As part of EU project Trust Me, I’m an Artist, Medical Museion will be exhibiting the living artwork Heirloom, staging an ethics debate about the use of human materials in science and art, and hosting hands-on workshops.
In Heirloom, artist Gina Czarnecki and professor of clinic sciences John Hunt have created living portraits of the artist’s daughters, grown from cells taken from the inside of their cheeks and eyelashes. The portraits raise questions about identity – is it to be found in our physical appearance or in biological building blocks such as cells and DNA? The art work also raises questions about the future of medicine, and invites us to consider how both science and art are regulated. These questions will be discussed at the ethics debate Your Cells in their Hands? on 25th May, and practical laboratory techniques will be tried and discussed in Cellcraft workshops on 27th and 29th May.
Heirloom complements the exhibition The Body Collected at Medical Museion, which examines how scientists have collected bodily materials to gain medical knowledge. The artwork offers a vision of how we could collect both our cells and our physical form – a ‘biobank’ of the future. Placing the two exhibitions alongside each other also invites us to compare how scientists and artists produce new insights from biological materials, and how cells are collected, cared for, and understood in these different worlds.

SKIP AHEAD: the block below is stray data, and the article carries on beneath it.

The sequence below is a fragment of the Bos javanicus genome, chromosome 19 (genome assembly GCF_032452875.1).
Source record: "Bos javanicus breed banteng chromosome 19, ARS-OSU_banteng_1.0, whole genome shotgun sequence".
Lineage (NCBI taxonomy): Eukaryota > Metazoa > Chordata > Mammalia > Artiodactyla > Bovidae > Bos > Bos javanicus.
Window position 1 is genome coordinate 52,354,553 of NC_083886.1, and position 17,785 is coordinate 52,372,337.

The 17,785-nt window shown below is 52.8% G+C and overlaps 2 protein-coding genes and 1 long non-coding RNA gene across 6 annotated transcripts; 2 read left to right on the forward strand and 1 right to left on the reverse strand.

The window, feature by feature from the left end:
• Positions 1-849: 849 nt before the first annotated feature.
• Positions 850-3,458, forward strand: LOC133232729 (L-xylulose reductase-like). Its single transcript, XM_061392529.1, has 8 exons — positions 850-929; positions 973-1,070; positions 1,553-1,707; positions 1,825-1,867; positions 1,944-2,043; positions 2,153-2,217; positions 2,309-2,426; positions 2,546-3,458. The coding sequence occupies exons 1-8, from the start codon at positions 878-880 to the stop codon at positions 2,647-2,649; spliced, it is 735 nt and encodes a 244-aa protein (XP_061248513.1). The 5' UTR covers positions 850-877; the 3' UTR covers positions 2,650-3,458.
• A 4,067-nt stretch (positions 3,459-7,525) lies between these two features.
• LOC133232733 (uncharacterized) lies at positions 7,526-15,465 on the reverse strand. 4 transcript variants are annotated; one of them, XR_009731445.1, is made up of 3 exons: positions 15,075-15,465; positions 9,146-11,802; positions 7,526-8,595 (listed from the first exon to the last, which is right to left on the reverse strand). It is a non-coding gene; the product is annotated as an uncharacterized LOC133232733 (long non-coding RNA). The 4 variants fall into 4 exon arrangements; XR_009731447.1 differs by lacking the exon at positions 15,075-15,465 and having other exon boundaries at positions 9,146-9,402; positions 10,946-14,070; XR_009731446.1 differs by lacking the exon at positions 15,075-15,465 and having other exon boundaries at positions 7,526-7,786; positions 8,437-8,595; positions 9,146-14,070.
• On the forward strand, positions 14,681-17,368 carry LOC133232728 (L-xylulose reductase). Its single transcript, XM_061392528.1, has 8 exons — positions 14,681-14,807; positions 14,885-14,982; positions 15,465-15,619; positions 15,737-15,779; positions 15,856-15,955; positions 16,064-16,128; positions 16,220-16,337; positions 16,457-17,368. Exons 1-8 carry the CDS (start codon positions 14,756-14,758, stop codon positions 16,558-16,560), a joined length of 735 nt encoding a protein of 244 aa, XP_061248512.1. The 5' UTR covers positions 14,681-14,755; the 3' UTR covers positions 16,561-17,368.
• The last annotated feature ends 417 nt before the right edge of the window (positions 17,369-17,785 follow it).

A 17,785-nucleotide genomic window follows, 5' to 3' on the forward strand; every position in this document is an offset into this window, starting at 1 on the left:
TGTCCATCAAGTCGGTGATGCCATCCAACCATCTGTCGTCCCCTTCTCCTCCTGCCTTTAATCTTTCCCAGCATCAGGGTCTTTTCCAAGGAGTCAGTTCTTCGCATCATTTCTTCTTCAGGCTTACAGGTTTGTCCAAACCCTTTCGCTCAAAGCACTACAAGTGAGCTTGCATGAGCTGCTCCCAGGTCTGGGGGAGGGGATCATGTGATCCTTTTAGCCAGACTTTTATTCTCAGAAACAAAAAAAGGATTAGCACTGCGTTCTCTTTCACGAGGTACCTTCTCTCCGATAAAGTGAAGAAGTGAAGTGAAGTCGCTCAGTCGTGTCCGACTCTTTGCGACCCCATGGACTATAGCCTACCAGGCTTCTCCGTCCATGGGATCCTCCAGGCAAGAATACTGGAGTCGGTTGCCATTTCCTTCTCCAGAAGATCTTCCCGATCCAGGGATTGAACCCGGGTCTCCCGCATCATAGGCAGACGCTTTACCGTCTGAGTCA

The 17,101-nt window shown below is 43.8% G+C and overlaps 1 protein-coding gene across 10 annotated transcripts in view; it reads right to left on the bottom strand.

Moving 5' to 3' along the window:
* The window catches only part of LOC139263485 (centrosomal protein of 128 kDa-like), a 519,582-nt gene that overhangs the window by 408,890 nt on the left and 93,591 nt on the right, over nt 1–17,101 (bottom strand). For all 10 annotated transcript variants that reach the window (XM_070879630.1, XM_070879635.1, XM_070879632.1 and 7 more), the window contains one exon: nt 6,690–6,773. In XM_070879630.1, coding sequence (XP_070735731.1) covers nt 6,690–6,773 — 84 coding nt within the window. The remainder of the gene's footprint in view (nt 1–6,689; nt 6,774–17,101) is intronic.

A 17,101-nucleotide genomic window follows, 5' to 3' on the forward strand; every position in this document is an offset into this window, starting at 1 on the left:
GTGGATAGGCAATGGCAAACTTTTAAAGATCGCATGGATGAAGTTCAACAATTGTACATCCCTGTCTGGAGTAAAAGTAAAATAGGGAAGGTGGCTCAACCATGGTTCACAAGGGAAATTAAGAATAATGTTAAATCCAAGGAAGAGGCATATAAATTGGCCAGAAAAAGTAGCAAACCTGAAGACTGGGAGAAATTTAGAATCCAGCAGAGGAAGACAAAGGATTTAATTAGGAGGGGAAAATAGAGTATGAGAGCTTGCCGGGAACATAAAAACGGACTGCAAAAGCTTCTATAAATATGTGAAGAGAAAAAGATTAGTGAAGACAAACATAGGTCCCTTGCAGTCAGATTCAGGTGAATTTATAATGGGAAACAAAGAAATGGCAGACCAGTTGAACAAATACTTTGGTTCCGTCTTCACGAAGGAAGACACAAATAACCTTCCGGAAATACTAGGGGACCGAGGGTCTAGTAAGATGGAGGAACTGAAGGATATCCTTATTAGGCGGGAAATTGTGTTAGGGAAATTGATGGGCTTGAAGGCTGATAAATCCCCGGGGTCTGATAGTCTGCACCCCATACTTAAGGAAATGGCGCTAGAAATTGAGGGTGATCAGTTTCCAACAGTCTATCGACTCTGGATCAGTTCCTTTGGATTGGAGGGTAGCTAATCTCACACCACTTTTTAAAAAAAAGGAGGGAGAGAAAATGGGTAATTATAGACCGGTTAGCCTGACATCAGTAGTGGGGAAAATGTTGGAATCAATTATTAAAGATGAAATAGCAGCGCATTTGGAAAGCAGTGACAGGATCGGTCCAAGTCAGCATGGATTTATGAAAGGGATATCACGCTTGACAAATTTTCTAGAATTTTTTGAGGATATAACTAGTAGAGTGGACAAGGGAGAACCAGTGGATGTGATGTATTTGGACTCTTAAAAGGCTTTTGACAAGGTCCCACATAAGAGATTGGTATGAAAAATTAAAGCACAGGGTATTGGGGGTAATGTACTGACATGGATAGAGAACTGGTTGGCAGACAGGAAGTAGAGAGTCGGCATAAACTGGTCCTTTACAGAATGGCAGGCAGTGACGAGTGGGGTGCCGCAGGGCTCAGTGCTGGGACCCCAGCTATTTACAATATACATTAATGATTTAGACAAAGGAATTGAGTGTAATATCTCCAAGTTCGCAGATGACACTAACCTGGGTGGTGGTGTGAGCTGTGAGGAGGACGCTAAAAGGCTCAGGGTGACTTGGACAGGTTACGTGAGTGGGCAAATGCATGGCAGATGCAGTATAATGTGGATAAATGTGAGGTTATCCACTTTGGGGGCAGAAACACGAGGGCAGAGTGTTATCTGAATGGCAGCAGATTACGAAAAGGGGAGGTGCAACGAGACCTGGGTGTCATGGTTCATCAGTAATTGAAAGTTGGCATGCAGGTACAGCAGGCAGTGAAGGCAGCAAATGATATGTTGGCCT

The project also contributes to Medical Museion and the NNF Center for Basic Metabolic Research (CBMR)’s ongoing investigation of how biomedical science can be displayed and communicated. From this perspective, Heirloom experiments with both the capacity of art to reveal the processes and contingencies of biomedicine, and with the impact of hands-on experience on how people view laboratory science.
The project is supported by: Arts Council England, The creative Europe Programme of the European Union, The Novo Nordisk Foundation Center for Basic Metabolic Research and Arbejdsmarkedets Feriefond. See more here.